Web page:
International Herald Tribune

Singapore shocker: Maid's day off
Philip Bowring

HONG KONG Recent news out of Singapore caused jaws to drop: Foreign domestic workers there may become entitled to one day off a month!
Stories of exploitation and abuse of migrant workers, especially women, in the richer countries of East Asia are so common as to barely elicit comment. But the Singapore report set off a media debate about the wisdom of allowing maids any days off. It emerged that it was common for maids not to be allowed out at all, for fear that they might wind up pregnant. Currently, an employer must pay a government fee, in addition to food, housing and medical care - and repatriate any maid who becomes pregnant. Many employers regard these impositions as reason to deprive maids of the normal rights of adults.
"We can't control the maids. So it's best that when we employ the maid, we tell the agent we don't want to give days off," one employer wrote to a local paper. A 2003 newspaper poll showed that 50 percent of maids got no days off; a lucky 10 percent got one day a week.
The news also focused attention on the role that foreign contract workers play in raising the living standards of citizens of several countries. The Singapore case stands out because of the wealth of the country, the size of its foreign labor force, the racial identity of its domestic workers and its strict regulation. Also highlighted was the widening income gap generally and the relationship of income to ethnicity in a society where the Malay 14 percent is well behind in earnings, education and unemployment but has a fertility rate double that of the Chinese majority.
Of a population of 4.35 million, 747,900 were nonresidents with various kinds of work permits as of 2003. The number of nonresidents has more than doubled since 1990, while the natural increase in the citizen population has been small.
Some nonresidents are professionals and their families, but most are manual workers, sex workers and, by some estimates, about 150,000 domestic workers. The latter are at the bottom of the underclass and are specifically exempted from the Employment Act, which provides minimum days off and maximum weekly hours.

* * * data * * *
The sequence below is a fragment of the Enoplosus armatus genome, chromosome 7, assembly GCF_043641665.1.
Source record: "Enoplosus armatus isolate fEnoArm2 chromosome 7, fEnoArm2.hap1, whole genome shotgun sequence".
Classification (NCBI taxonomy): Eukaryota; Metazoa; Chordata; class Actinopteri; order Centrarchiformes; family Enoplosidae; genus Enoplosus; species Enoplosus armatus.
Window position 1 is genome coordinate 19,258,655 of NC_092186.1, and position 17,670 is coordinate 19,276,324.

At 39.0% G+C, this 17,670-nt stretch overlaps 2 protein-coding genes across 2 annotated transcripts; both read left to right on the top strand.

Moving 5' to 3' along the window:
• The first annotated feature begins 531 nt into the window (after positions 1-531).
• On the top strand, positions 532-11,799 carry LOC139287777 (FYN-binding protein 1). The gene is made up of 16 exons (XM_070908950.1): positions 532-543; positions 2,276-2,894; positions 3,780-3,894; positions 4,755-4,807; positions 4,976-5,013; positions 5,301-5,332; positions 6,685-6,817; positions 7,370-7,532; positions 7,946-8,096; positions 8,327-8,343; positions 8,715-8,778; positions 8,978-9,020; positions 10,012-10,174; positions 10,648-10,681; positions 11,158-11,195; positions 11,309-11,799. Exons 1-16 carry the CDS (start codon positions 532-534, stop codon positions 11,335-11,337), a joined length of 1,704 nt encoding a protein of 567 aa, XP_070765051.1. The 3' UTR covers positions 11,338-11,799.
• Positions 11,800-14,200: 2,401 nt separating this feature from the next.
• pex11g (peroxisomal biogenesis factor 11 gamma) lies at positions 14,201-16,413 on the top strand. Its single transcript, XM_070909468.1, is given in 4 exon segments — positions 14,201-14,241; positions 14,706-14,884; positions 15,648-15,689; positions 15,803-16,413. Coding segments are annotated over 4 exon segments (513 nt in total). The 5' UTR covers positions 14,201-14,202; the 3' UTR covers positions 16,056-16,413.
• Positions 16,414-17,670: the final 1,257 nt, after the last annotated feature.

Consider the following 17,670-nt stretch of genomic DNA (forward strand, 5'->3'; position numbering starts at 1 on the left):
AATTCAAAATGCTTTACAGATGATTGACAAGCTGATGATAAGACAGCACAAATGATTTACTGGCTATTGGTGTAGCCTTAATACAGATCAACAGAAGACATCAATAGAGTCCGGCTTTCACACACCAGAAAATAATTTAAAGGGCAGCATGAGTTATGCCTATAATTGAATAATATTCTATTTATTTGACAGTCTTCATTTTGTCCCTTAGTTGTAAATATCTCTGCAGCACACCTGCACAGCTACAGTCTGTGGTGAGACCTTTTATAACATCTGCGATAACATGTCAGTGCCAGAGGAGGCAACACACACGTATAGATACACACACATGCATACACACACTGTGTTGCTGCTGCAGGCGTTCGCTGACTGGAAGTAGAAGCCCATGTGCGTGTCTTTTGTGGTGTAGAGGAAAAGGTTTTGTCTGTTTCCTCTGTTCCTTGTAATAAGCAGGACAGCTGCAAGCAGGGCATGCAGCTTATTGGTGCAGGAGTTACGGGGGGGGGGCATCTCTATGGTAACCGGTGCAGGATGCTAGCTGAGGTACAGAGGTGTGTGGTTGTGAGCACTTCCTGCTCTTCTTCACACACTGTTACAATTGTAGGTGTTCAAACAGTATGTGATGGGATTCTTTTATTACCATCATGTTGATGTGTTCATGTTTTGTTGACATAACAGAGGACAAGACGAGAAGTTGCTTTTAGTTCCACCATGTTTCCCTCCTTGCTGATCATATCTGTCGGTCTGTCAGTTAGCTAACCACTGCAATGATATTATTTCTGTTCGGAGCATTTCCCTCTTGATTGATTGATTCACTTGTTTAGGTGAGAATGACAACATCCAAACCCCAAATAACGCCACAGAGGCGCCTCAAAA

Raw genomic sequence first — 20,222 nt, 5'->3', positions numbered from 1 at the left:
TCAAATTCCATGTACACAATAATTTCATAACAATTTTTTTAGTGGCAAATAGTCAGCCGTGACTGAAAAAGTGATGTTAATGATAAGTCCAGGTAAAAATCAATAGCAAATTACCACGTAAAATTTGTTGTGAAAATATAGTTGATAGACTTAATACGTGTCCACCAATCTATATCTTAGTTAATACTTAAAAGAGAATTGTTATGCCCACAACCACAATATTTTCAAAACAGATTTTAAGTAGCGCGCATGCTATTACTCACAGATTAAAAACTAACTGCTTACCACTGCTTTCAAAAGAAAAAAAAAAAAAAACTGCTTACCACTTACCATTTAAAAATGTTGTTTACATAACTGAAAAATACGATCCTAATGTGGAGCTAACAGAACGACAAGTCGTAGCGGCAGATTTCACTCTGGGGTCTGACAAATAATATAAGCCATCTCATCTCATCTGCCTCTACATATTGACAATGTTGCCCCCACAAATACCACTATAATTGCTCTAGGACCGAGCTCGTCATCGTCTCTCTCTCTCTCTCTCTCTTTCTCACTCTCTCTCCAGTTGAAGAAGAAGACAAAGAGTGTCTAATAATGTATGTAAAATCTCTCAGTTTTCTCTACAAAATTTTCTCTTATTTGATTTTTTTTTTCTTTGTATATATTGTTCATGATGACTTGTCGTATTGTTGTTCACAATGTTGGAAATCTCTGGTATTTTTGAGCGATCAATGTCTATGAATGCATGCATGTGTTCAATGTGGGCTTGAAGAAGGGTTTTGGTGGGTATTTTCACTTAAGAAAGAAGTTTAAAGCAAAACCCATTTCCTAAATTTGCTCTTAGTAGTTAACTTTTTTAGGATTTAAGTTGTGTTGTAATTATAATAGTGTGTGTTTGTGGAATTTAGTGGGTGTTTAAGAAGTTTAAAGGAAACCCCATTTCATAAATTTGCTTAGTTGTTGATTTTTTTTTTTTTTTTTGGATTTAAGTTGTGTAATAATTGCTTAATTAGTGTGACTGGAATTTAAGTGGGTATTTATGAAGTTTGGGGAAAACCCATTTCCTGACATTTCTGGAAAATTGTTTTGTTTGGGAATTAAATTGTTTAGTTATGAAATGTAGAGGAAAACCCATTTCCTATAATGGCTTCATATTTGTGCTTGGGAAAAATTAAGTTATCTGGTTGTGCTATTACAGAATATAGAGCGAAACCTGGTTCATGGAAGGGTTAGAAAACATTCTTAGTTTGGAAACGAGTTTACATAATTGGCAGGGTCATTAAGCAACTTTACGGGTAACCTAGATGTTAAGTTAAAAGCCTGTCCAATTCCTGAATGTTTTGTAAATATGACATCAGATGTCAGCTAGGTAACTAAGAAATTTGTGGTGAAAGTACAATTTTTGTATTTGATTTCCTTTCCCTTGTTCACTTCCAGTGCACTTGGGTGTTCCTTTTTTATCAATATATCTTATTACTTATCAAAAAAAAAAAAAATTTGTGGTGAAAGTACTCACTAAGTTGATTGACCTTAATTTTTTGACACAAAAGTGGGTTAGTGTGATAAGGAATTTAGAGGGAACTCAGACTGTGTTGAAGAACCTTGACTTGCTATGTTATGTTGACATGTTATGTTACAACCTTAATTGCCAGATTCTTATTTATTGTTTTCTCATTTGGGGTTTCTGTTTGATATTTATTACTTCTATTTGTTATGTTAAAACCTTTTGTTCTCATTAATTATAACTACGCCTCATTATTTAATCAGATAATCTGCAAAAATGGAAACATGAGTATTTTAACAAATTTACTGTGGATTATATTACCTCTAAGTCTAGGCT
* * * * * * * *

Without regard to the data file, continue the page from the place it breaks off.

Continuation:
Maids are allowed only from specified Asian countries, with the Philippines, Indonesia and Sri Lanka heading the list. Chinese are not on the list, which leads some to allege that only "brown people" or those from non-Confucian societies are to be employed in this most menial job. Like days off, pay is subject to individual contract and varies widely; it probably averages around 15 percent of the median income of Singaporeans in full-time employment.
No middle-class home is complete without a maid, which explains why the labor force participation rate, at 64 percent, is one of the world's highest.
Exploitation of migrant labor may be worse in countries like Malaysia and Thailand, where law enforcement is lax. But in Hong Kong, the most comparable territory, there is a minimum wage for domestic workers, and they are entitled to one day off a week and all public holidays. Admittedly, the law isn't rigorously enforced, and as everywhere, maids are gouged by employment agencies. But social restrictions are few.
Singapore has been making some effort to improve conditions. Prosecutions for abuse have increased and the minimum age for maids raised to 23. However, the one-day-a-month requirement will still be just a part of the individual work contract, so the employee will have to initiate action to enforce it. It can also be commuted to an overtime payment.
Maids apart, the rise in income inequality in Singapore has been of concern locally. The government prevents the formation of ethnic low-income ghettos by dispersing minorities around the public housing in which 78 percent of the population live. Likewise, it seeks to keep religion from becoming a public issue by stifling all debate in the name of harmony.
Singapore's success in keeping the lid on its growing underclass is clear enough. But behind the abundant prosperity, clean streets and superb infrastructure is another Singapore of labor exploitation. In the case of domestic workers, it is nothing less than shocking.

IHT Copyright 2005 The International Herald Tribune |